Taim Bipo (Pre-History)

Lihir Pre-History and Regional Trade Routes

Papua New Guinea and Australia were originally linked up by land up until about 6,000 years ago. As the last Ice Age ended and ocean levels rose, the waters of Pacific and Indian Oceans poured through the Torres Straights and cut off the Australian continent from the world’s second largest island. Human remains have been found in PNG which have been dated to about 50,000 years ago. It is most likely that these ancient inhabitants originated from Southeast Asia. Complex agricultural systems involving culverts and drainage dated to around 10,000 years have also been found in the Kuk area near Mount Hagen.

A major migration of Austronesian speaking peoples came to the coastal regions of PNG roughly 3,200 years ago, which correlated with the introduction of pottery, pigs, and certain fishing techniques. More recently, some 300 years ago, the sweet potato entered PNG from South America. The higher crop yields from sweet potato gardens radically transformed traditional agriculture, giving rise to a significant population increase in the Highlands. Little was known in the West about the island until the nineteenth century, although traders from Southeast Asia had been visiting New Guinea for as long as 5,000 years collecting bird of paradise plumes, and Spanish and Portuguese explorers had encountered it as early as the sixteenth century.

The diversity of cultures and languages is one of the most distinctive traits of PNG. Some 850 languages are spoken throughout the nation. This comprises around one third of all languages on earth! Many of these languages evolved within PNG but they are generally classified into two groups: Austronesian and non-Austronesian, or Papuan. The more recent languages to arrive in PNG are from the Austronesian family, a grouping that also encompasses the languages of Indonesia, the Philippines and the rest of the Pacific island countries. Austronesian languages are found among the Motu people near Port Moresby, around Lae and in Manus, and in most of New Britain and New Ireland. However, in the Highlands, in pockets of the southern mainland coast and half of the northern coastline there exist hundreds of other, and presumably older, non-Austronesian languages

lapita Pottery

Lapita Pottery Example

It is most likely that Lihir was settled during this second wave of colonisation with, or subsequent to, Lapita around 3,200 years ago. This is because the Lapita Cultural Complex includes agricultural technology including gardening and domesticated pigs, dogs and chickens. On an island the size of Lihir it is likely that only agriculture could have provided adequate nutrition to support a viable long-term population.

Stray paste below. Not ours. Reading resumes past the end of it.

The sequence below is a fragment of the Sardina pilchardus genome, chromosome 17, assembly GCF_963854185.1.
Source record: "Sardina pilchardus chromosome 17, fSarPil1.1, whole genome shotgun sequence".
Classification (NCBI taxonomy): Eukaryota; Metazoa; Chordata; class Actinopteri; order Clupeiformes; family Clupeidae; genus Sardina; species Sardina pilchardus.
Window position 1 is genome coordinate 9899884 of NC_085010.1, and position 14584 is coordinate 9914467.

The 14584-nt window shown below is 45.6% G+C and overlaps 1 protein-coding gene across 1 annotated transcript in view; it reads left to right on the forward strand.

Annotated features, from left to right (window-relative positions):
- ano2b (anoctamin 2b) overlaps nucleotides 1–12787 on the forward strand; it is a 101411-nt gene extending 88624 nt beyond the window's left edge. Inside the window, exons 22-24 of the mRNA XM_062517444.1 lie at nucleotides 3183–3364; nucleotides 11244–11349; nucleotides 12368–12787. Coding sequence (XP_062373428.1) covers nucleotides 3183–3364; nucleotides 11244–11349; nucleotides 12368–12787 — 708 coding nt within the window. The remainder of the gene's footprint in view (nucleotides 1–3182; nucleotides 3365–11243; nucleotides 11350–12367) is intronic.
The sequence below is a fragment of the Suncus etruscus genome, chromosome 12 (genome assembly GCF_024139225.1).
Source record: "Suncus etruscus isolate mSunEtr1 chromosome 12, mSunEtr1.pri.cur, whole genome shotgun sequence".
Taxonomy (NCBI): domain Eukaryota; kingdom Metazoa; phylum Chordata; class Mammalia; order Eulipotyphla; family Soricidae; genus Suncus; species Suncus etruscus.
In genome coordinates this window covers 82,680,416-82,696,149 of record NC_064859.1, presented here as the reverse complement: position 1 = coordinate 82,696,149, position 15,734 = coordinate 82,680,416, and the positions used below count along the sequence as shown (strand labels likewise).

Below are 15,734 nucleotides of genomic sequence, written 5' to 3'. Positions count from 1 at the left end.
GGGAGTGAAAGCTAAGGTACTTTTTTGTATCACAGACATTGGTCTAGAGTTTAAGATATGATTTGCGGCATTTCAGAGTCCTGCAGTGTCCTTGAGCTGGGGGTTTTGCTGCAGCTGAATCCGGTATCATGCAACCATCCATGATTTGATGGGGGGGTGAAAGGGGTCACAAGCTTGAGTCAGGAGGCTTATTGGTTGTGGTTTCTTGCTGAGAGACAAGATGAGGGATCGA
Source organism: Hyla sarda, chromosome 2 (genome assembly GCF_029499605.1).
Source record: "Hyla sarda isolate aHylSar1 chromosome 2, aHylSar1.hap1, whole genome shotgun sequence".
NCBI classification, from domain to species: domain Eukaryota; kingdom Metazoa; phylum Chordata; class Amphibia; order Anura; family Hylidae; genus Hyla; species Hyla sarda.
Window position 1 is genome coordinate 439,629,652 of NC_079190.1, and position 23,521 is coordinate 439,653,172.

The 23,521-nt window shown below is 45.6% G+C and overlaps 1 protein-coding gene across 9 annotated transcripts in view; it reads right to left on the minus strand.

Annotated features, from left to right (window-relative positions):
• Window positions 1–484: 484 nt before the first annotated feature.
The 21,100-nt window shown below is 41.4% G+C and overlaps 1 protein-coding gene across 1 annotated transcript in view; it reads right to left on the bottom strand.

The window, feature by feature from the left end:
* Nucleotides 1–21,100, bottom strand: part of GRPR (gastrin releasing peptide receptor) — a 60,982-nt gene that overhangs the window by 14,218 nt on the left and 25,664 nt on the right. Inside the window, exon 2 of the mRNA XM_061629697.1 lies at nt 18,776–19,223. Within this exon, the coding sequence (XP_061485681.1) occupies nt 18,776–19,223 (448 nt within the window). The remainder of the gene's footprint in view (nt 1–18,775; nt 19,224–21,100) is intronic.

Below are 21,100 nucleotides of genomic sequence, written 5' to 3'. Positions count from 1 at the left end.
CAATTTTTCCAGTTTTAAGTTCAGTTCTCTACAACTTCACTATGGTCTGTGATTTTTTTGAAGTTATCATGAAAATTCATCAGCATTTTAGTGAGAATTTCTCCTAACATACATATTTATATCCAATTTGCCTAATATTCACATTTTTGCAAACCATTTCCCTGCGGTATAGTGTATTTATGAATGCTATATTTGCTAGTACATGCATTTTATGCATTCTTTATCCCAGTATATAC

In more recent times (500 years), pottery was also traded/exchanged in the region. Archaeologists have noted the movement of pottery north from Malasang village in Buka. There were a series of trade/exchange partners linking Buka to Nissan, to Anir to Namatanai & Tanga to Lihir & New Ireland and Tabar. Given the presence of Buka ware (style) pottery on Anir it is highly likely that it was brought to Lihir as well. This suggests a southern trade/exchange connection for Lihirians. X43303

Obsidian Fish Hook

Trade Routes

On the basis of the obsidian and pottery evidence it is highly likely that Lihirians traded/exchanged with neighbours to the north, south and west to New Ireland.

These trade and exchange partnership linked Lihirians to other New Irelanders through complex relationships of mutual obligation. Many of these exchanges occurred within the context of large-scale mortuary feasting, or funeral rituals. Lihirians maintained the closest trade/exchange relationships with New Irelanders from the Namatanai district on mainland New Ireland, the islands of Tanga to the South East, and the islands of Tabar to the North West.Archaeological studies have identified aspects of trade/exchange throughout New Ireland as early as 20,000 years ago. The most useful dataset for determining the antiquity of this phenomenon is obsidian. Prior to 3,200 years ago the majority of obsidian brought into New Ireland came from the West New Britain sources at Talasea and inland at Mopir. After 3,200 years ago the dominant source is Manus.trade routes

Trade Routes

If Lihir was colonised at or after 3,200 years ago it might be expected that much of the obsidian found throughout the group is derived from Manus. This suggests that the dominant trade/exchange connections for obsidian in Lihir come from the north. However, obsidian is not the only material known to have been transported throughout the region in the past.

Modern History: 1600s

The first recorded sighting of the Lihir Islands was in 1616 by Dutch explorers Jacob Le Maire and William Cornelisz Schouten. The islands were first named Gerrit de Nijs Eylandt by another Dutchman Abel Janzoon Tasman in 1643 when he navigated through New Guinea onboard the Heemskerck.

An artist onboard named Isaac Gilseman sketched the first image of the Lihir, as well as the famous image of northern New Ireland men in canoe.

Tasman canoe

New Irelanders in Canoe by as seen by Isaac Gilseman in 1643

Tasman Gerrit de Nijs IslandLihir as seen by Isaac Gilseman in 1643


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